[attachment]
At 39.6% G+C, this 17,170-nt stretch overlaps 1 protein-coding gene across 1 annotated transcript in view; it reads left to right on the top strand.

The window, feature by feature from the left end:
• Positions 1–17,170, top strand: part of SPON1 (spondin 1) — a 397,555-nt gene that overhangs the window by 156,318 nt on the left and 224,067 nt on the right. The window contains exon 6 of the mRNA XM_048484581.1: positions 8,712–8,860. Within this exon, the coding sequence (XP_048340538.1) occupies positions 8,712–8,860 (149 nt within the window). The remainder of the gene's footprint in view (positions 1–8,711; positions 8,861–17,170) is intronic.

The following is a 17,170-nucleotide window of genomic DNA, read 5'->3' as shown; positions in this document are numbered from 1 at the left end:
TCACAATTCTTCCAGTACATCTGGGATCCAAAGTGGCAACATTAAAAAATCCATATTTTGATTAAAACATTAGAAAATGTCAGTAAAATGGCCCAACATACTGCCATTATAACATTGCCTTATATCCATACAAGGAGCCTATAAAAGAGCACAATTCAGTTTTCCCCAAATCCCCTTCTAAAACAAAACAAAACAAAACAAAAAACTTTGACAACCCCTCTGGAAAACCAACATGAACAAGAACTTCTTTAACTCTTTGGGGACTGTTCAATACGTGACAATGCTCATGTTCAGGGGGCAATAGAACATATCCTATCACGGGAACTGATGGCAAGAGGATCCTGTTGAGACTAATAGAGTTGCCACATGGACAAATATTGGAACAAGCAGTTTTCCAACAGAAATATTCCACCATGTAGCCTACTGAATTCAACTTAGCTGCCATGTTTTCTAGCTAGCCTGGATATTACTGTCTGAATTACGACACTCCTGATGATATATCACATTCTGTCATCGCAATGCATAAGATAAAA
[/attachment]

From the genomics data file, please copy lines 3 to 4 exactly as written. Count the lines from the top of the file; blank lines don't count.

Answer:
• Positions 1–17,170, top strand: part of SPON1 (spondin 1) — a 397,555-nt gene that overhangs the window by 156,318 nt on the left and 224,067 nt on the right. The window contains exon 6 of the mRNA XM_048484581.1: positions 8,712–8,860. Within this exon, the coding sequence (XP_048340538.1) occupies positions 8,712–8,860 (149 nt within the window). The remainder of the gene's footprint in view (positions 1–8,711; positions 8,861–17,170) is intronic.

The following is a 17,170-nucleotide window of genomic DNA, read 5'->3' as shown; positions in this document are numbered from 1 at the left end: